Than whatever you can know.
Breathe out,
Touch in,
Let go.

John Welwood

When Fear Dies

 In this time of stress—political, racial, economic, familial, and certainly mental—the Buddha’s teachings are particularly useful, even precious.  Ordained Bhikkhuni Ayya Medhanandi, who directs a Hermitage in Ontario, recently offered a talk titled “When Fear Dies,” in which she presents the Buddha’s teachings on how we can respond to anxiety, fear, impatience or aggression, whether these arise in others or ourselves.  

She states that the “Buddha’s teaching on love – and fear being the absence of love – has become urgent” and that it is more critical than ever that we practice metta within our Sangha, training to carry it out into the wider world, where we can influence our environment toward peace. 

This last Sunday Eveline guided our reflections on how we can practice skillful actions that heal ourselves and others during this acute time of turmoil in our culture and around the world.

The talk is available here:

Eveline also read from the book Radical Dharma: Talking Race, Love, and Liberation, by Rev. angel Kyodo williams and Lama Rod Owens. 


Wise awareness: beyond habitual patterns of whiteness

What can we learn about our habitual patterns of whiteness so that we do not perpetuate racial harm? This Sunday, Joey utilized a podcast of Sharon Salzberg interviewing Ruth King about her book, Mindful of Race: Transforming Race from the Inside Out.

Joey read some excerpts from King’s book, referencing the Six Hindrances to Racial Harmony.

You can listen to the interview here:

Other resources mentioned during this week’s Sangha:


Overwhelming emotions

Experiences we have and thoughts that we think can trigger strong emotions in our minds and bodies. Some of these feelings can be overwhelming. Paradoxically, these sensations can make it extremely difficult to notice the overwhelm, instead causing us to react in increasingly unskillful ways. In this week’s Sangha, Payton explored the challenging practice of becoming aware of strong emotions and techniques we can use to relate to them skillfully.

We listened to excerpts from a talk by Guy Armstrong entitled Working with Difficult Emotions (2008-11-09 at IMS) which you can listen to here:

Some notes Payton had from the talk include:

Watch children deal with their emotions. They’re not scared of them. They don’t hold back, and the emotions don’t get stuck. (If trauma doesn’t exist.) This teaches us that we don’t have to get rid of these unwholesome emotions. We just need to be aware that they arise, have their time of expression, and then pass away. They only remain if we resist them or think about them. They can be extremely compelling, but usually what’s compelling about them is the storyline that sustains them, not the emotion itself.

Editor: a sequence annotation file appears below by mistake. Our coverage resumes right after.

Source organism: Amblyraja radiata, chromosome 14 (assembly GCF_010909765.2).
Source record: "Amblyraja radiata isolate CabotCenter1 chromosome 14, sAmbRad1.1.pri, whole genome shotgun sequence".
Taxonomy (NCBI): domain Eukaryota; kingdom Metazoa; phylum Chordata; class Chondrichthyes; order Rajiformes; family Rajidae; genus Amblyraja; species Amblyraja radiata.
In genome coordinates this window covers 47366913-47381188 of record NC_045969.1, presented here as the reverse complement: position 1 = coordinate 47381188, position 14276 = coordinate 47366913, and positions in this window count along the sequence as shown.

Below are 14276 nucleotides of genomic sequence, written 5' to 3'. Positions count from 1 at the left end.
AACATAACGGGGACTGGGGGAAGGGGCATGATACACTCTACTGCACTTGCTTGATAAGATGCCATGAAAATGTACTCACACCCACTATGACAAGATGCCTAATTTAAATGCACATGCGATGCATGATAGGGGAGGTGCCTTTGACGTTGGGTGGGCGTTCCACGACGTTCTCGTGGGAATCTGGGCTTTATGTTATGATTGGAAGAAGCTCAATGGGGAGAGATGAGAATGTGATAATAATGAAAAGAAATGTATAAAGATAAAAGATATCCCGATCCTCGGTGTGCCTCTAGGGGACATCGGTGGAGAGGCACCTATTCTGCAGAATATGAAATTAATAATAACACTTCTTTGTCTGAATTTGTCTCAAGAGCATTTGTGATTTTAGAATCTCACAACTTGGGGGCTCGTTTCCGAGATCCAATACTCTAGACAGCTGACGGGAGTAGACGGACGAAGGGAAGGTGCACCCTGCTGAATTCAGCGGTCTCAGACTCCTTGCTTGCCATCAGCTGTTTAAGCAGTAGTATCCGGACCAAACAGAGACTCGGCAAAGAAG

This is the third foundation of mindfulness: Citta discussed in the Satipatthana Sutta. It has to do with the state of mind we are experiencing. Sometimes this state of mind is strongly obvious, but many times it can be strongly coloring our other experiences (body sensations, thoughts, perceptions) but in such a subtle way that we are not even aware of it. Therefore, becoming aware of a coloring emotion, our current Citta, is the first step toward working skillfully with it. Naming it can be extremely helpful, but we don’t even have to have an accurate name for it; even just knowing “there’s something coloring my experience now” can be enough.

Two things need to happen: first there needs to be an attitude shift toward acceptance of the emotional state; second we need to bring greater understanding to these states. We need to see and fully understand how they arise, are sustained, then pass away. When we learn the steps of this ride, it loses its mystery and power.

There are three areas we can examine: how it feels in the body, the mind (notably Vedana and Citta), and the thoughts. Body will always have contraction around a strong emotion. Mind will always have a mental coloring or flavor. These two things seem the same (eg: coffee with milk) but they are separate. The third thing is thoughts: all afflictive emotions are sustained by thinking. Storylines are sustaining the emotion.

There are four primary emotions: Sadness, Desire, Anger, and Fear. Possibly also self-judgement. All these are tied to time that’s in the past and future.

Andrea also brought up the modern psychology concept of the Wheel of Emotions (a much more detailed map than the four listed in the talk), which you can read about here:


Seeking and Finding Refuge in Today’s Dharma